|Sgt. Edward Madigan painted the nose art on many bombers in the 347th Bombardment Squadron.|
Edward T. Madigan never had a chance to reach 100 years old today. Instead, he sacrificed his life for our freedom.
He was born on June 27, 1917 in Minnesota. His parents were also both born in Minnesota. Edward's father died on October 8, 1918, one of the millions who died from the worldwide influenza epidemic. Ed and his mother lived with her parents. His grandfather supported the family working as a house decorator. His mother was a telephone operator. Ed's grandfather died when Ed was ten years old. His mother remarried in the 1920s. His stepfather was a railroad switchman. Ed had one half-brother and one half-sister.
Ed was drafted into the army in 1942 and became a sergeant in the 347th Bombardment Squadron, 99th Bombardment Group and served as a B-17 flight engineer. The 99th Bomb Group's first missions were based out of North Africa in March 1943. During 1943 most of its targets were in Sicily and Italy. By December 1943 it moved its base to Tortorella, Italy.
Sgt. Madigan was a talented artist. In fact, before the war there was talk about him getting a job with the Disney Studios. He painted the nose art for many of the planes at his airbase.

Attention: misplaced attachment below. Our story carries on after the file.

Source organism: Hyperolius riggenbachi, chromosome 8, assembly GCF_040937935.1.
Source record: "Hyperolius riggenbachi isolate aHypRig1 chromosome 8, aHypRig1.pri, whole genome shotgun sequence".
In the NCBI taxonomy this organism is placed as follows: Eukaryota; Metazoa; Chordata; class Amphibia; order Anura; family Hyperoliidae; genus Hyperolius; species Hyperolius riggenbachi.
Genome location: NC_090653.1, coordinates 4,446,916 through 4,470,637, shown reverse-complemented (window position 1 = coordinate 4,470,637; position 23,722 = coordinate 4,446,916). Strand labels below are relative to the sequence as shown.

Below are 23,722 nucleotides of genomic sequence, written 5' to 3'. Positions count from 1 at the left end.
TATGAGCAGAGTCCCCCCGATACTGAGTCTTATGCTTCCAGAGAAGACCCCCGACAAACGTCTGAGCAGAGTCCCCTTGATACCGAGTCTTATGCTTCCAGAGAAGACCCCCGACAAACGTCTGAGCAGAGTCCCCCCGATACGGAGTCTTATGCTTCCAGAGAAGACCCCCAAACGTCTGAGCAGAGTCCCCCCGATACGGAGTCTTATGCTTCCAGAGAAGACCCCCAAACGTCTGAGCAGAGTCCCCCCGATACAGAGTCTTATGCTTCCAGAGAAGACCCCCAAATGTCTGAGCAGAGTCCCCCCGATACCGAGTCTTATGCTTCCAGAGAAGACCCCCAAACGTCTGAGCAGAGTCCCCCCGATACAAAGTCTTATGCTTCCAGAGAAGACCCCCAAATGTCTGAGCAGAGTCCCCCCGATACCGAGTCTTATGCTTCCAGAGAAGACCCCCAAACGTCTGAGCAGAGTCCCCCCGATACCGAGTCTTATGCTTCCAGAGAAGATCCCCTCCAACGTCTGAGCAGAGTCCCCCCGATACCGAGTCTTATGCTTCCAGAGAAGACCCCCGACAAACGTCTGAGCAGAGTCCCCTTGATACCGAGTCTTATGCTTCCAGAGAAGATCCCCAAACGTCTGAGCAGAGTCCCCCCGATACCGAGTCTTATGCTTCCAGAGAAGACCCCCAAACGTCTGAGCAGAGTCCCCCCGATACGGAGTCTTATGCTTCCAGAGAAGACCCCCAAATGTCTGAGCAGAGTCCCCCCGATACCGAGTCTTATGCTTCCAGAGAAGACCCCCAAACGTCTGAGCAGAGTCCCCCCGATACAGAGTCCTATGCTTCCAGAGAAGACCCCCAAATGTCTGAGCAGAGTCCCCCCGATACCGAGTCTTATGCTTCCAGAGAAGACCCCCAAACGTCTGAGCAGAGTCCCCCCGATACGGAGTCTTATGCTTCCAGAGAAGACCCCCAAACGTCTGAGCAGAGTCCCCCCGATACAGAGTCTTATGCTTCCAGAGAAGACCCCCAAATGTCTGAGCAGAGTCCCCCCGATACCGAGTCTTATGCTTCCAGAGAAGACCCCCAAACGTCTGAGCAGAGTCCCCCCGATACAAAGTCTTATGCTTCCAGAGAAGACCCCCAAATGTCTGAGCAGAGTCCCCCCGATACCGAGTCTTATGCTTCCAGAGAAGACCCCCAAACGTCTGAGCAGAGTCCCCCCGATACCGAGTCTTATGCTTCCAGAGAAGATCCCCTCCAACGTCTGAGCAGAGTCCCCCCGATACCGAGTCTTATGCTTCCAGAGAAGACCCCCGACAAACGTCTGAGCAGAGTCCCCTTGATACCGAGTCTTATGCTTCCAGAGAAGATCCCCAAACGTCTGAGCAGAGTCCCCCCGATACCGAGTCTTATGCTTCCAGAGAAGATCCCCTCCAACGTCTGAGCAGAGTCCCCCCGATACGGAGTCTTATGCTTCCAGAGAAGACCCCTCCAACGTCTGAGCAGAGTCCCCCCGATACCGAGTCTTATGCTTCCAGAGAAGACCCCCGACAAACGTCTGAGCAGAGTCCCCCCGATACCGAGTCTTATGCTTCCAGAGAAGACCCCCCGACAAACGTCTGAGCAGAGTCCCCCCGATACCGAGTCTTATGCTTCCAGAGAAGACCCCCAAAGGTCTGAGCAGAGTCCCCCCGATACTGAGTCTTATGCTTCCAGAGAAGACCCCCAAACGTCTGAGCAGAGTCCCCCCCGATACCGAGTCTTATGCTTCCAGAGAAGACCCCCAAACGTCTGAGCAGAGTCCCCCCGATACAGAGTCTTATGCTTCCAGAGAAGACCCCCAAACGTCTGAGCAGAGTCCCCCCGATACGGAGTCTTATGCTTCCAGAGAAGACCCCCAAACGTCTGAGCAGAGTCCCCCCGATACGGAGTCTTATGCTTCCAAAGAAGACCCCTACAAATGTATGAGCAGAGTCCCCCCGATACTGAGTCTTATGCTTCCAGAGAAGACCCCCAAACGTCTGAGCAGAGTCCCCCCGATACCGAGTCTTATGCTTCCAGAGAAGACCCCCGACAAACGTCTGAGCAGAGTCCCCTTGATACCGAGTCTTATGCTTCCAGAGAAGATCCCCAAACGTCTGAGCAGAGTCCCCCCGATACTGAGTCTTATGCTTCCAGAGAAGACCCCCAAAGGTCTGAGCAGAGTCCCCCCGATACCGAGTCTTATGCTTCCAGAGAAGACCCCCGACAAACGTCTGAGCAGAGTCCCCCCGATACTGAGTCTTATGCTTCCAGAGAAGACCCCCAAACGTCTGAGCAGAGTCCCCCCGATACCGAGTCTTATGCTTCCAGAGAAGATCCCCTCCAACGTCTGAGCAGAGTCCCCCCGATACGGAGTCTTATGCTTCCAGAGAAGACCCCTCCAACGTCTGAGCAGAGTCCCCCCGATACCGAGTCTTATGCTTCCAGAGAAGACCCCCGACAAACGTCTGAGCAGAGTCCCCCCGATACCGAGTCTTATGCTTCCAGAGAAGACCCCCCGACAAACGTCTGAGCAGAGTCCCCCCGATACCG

On January 24, 1944 the 347th Bomb Squad was assigned a mission to Salon de Provence in France. Sgt. Madigan volunteered as a last minute crew member on the B-17 Stardust. The regular flight engineer was not available. Stardust was assigned to bomb a separate target about a mile away from the main target, so it was alone, without any fighter protection, when it was attacked by a number of ME-109s. In short time, only the #4 engine was working and the plane began a slow turning descent. The pilot ordered everyone to bail from the plane. The pilot and one of the waist gunners were able to evade capture with the help of the French resistance and escaped to Spain. Seven others of the crew were captured and sent to POW camps. Sgt. Madigan never jumped out of the plane (perhaps he was wounded) and died when it crashed.
His grave is at Fort Snelling National Cemetery, Minneapolis, Minnesota.
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